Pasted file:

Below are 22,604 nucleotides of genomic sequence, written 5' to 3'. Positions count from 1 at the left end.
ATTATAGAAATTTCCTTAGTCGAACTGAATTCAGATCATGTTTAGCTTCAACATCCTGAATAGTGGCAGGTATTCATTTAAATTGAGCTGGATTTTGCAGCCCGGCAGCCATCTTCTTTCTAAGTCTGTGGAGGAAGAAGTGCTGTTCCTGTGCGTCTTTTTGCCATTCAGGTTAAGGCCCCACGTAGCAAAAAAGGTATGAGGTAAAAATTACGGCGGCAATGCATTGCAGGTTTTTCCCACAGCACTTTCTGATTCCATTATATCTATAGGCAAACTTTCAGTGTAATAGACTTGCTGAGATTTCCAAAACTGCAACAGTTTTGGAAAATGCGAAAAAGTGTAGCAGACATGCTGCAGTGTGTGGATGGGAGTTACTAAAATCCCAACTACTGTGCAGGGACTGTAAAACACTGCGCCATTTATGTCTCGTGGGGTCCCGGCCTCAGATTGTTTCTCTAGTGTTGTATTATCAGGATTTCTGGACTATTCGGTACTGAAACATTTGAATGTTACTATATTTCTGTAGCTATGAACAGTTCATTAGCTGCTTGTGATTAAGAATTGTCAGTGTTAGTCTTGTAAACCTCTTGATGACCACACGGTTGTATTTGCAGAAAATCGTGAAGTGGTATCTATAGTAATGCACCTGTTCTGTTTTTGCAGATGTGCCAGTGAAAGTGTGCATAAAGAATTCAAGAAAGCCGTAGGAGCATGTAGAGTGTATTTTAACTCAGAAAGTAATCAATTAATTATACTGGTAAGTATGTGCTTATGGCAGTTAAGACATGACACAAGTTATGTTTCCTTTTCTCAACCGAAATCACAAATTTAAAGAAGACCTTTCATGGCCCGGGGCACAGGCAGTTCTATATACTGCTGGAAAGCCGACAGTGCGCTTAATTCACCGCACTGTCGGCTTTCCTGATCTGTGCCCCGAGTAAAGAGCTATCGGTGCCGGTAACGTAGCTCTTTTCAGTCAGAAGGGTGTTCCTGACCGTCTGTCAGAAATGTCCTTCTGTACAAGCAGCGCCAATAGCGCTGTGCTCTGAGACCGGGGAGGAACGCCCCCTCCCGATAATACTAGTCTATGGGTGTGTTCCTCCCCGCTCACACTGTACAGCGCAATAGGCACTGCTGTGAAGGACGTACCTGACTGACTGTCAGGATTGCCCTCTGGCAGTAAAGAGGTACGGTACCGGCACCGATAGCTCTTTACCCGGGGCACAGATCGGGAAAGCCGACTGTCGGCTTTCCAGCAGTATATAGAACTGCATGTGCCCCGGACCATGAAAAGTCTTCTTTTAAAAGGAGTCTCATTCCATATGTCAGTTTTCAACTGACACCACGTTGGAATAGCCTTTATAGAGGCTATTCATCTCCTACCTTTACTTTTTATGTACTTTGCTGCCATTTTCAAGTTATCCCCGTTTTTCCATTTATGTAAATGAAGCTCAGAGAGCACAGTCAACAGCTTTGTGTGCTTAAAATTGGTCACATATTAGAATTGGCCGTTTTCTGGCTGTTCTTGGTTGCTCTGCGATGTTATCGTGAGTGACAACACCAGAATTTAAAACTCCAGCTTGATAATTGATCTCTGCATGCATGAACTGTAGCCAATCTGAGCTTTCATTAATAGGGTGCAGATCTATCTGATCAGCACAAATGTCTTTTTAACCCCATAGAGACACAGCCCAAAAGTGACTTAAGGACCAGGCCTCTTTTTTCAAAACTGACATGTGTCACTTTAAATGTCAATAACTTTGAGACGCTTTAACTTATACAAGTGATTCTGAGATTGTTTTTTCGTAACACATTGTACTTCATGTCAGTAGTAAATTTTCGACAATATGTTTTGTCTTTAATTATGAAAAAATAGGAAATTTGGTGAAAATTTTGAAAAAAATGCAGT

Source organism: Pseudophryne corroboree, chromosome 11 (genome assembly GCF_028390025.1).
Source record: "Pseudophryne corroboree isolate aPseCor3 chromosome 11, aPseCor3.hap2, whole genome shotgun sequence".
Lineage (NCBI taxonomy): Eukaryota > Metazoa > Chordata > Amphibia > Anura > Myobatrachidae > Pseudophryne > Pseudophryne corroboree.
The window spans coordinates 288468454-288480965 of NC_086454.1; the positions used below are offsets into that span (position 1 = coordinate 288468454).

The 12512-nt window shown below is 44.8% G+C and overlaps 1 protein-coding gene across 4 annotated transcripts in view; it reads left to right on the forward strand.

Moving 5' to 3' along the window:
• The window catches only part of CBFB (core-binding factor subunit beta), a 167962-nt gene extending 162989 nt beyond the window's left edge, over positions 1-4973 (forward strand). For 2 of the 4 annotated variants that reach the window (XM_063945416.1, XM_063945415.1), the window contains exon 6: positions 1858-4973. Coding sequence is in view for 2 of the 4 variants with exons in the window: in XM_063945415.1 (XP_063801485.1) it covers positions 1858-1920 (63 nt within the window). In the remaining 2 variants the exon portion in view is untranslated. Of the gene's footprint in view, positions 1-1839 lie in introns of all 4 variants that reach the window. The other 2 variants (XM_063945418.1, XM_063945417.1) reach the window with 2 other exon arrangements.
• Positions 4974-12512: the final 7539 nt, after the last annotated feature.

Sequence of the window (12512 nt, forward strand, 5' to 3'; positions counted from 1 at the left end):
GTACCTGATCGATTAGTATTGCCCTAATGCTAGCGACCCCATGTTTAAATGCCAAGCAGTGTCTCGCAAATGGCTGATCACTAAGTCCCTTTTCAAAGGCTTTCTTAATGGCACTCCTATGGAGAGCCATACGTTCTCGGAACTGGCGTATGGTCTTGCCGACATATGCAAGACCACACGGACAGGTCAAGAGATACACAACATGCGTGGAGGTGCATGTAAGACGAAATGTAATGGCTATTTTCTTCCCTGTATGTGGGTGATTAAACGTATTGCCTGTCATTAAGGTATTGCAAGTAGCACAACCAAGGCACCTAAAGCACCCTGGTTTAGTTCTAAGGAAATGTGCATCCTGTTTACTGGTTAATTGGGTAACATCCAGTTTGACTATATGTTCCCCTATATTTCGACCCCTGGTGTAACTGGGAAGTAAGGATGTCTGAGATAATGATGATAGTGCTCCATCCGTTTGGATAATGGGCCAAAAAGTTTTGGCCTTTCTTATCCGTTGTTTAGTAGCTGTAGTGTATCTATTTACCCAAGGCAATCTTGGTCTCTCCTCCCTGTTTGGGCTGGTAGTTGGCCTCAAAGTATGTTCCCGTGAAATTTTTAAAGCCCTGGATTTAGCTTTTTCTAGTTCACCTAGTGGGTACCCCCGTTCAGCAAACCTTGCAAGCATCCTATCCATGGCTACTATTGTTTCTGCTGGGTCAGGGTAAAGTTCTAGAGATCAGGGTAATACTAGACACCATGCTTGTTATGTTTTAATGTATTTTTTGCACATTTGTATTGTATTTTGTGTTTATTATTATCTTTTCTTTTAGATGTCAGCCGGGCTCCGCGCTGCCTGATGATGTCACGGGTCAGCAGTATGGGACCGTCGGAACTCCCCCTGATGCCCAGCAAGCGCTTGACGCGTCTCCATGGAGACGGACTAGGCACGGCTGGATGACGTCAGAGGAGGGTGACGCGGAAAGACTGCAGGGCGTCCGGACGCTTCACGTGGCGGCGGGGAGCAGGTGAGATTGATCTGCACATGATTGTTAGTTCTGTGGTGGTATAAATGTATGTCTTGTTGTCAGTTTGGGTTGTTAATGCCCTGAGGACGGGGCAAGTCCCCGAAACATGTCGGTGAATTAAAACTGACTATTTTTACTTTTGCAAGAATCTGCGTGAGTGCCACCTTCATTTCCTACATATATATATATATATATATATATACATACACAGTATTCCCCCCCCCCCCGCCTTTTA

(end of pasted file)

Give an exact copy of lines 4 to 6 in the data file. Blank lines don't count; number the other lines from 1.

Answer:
Source record: "Pseudophryne corroboree isolate aPseCor3 chromosome 11, aPseCor3.hap2, whole genome shotgun sequence".
Lineage (NCBI taxonomy): Eukaryota > Metazoa > Chordata > Amphibia > Anura > Myobatrachidae > Pseudophryne > Pseudophryne corroboree.
The window spans coordinates 288468454-288480965 of NC_086454.1; the positions used below are offsets into that span (position 1 = coordinate 288468454).